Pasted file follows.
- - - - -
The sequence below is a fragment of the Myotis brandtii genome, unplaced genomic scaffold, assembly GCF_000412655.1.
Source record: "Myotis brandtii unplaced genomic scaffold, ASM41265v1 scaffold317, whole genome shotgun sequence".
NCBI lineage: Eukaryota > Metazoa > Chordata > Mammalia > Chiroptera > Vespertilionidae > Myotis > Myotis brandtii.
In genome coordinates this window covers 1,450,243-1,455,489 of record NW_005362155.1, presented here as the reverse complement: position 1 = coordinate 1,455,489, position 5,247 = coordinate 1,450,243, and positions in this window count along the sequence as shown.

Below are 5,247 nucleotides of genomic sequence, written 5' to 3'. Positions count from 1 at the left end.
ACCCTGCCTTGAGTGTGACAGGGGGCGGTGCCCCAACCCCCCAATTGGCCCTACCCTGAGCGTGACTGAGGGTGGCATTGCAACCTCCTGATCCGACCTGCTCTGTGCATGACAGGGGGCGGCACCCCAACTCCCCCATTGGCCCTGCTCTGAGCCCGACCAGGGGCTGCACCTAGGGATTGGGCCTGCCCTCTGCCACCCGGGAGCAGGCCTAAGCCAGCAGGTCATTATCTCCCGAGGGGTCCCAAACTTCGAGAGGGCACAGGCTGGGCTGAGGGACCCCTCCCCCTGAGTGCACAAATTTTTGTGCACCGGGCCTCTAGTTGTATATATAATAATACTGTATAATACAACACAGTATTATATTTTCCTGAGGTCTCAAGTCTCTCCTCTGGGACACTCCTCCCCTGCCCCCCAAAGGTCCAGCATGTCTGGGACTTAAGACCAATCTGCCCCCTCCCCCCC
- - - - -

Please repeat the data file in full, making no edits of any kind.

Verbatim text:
The sequence below is a fragment of the Myotis brandtii genome, unplaced genomic scaffold, assembly GCF_000412655.1.
Source record: "Myotis brandtii unplaced genomic scaffold, ASM41265v1 scaffold317, whole genome shotgun sequence".
NCBI lineage: Eukaryota > Metazoa > Chordata > Mammalia > Chiroptera > Vespertilionidae > Myotis > Myotis brandtii.
In genome coordinates this window covers 1,450,243-1,455,489 of record NW_005362155.1, presented here as the reverse complement: position 1 = coordinate 1,455,489, position 5,247 = coordinate 1,450,243, and positions in this window count along the sequence as shown.

Below are 5,247 nucleotides of genomic sequence, written 5' to 3'. Positions count from 1 at the left end.
ACCCTGCCTTGAGTGTGACAGGGGGCGGTGCCCCAACCCCCCAATTGGCCCTACCCTGAGCGTGACTGAGGGTGGCATTGCAACCTCCTGATCCGACCTGCTCTGTGCATGACAGGGGGCGGCACCCCAACTCCCCCATTGGCCCTGCTCTGAGCCCGACCAGGGGCTGCACCTAGGGATTGGGCCTGCCCTCTGCCACCCGGGAGCAGGCCTAAGCCAGCAGGTCATTATCTCCCGAGGGGTCCCAAACTTCGAGAGGGCACAGGCTGGGCTGAGGGACCCCTCCCCCTGAGTGCACAAATTTTTGTGCACCGGGCCTCTAGTTGTATATATAATAATACTGTATAATACAACACAGTATTATATTTTCCTGAGGTCTCAAGTCTCTCCTCTGGGACACTCCTCCCCTGCCCCCCAAAGGTCCAGCATGTCTGGGACTTAAGACCAATCTGCCCCCTCCCCCCC